Let me suggest another reason our discipleship of others is so shallow, and may even be non-existent.
The growth of the evangelical church has been ocean-wide, but often puddle-deep. Why so shallow?
Six years ago, in Christianity Today magazine, John Stott was asked for his assessment of the growth of the evangelical church. This was his reply:
We’ve been delving into Jeremiah Burroughs’ The Rare Jewel of Christian Contentment. Here’s his fifth and final reason why discontent is foolish:
We’ve been delving into Jeremiah Burroughs’ The Rare Jewel of Christian Contentment. He has some provocative things to say about why discontent is foolish for the Christian believer, and even sinful. Here are his third and fourth reasons:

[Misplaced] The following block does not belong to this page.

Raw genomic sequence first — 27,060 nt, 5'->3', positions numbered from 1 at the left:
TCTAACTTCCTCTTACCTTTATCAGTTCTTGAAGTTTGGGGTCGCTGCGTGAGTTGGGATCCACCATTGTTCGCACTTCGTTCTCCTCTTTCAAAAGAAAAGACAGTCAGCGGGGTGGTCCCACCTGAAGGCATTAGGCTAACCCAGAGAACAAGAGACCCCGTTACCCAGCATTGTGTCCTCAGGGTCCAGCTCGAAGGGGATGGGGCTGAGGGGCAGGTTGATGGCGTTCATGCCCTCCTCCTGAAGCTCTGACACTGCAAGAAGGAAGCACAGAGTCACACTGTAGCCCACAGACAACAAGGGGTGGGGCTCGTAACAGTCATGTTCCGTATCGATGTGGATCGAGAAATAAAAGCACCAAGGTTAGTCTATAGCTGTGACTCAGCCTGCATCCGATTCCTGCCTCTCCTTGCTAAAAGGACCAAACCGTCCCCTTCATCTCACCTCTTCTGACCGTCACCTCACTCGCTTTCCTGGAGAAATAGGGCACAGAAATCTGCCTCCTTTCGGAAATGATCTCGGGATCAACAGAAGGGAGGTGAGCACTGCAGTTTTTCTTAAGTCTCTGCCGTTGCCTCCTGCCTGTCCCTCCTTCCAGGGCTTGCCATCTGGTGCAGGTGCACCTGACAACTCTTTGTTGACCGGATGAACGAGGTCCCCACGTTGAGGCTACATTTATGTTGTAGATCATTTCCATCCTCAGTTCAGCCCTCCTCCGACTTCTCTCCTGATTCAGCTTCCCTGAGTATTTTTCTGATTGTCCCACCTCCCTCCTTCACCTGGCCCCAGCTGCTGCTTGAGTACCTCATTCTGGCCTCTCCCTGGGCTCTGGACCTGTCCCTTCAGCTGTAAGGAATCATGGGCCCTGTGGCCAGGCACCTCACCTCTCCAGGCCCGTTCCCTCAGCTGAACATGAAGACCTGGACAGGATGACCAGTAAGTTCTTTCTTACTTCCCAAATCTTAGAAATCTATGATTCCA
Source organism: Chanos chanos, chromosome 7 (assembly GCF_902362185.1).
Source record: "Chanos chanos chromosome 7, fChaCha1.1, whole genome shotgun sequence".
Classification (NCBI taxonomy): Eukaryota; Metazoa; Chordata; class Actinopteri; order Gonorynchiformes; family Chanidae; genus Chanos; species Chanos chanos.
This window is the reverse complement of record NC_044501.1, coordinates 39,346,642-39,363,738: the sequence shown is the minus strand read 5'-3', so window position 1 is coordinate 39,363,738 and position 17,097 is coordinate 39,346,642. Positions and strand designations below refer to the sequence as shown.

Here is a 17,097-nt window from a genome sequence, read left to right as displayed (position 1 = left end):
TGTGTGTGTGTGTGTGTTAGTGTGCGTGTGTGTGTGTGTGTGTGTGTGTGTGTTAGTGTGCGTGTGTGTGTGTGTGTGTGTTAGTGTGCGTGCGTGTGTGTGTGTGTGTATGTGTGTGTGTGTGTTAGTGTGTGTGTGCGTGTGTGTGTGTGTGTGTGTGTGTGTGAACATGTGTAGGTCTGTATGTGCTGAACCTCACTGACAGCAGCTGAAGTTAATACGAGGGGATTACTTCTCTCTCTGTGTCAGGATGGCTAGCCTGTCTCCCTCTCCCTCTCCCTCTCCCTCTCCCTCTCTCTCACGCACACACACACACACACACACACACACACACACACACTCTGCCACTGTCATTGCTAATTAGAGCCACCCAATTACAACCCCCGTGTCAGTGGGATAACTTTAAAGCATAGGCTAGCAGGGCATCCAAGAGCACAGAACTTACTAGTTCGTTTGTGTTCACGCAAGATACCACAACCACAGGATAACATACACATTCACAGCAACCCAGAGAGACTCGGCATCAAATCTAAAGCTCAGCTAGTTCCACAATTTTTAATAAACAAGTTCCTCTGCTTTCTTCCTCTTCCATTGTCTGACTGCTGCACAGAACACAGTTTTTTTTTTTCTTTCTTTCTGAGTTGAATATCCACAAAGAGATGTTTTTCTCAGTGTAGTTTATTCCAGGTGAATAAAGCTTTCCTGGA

Last week – courtesy of Jeremiah Burroughs’ The Rare Jewel of Christian Contentment – we saw the first reason why discontent is foolish for the Christian believer, and even sinful. Here’s the second:
Jeremiah Burrough’s The Rare Jewel of Christian Contentment is a rare jewel in itself. It was published originally in 1651, but is well worth your time, particularly if you find yourself struggling with discontent.
“Consider the infinite condescension and love of Christ, in his invitation to you to come to him for life, deliverance, mercy, grace, peace, and eternal salvation.
Richard Sibbes’ The Bruised Reed carries with it the aroma of a man who has been bruised himself, so tenderly is it phrased.
Yesterday’s earthquake was the biggest to hit Washington DC in nearly 70 years. My Californian colleagues laughed at the panic – this was not as big as the ones that frequently hit the West coast.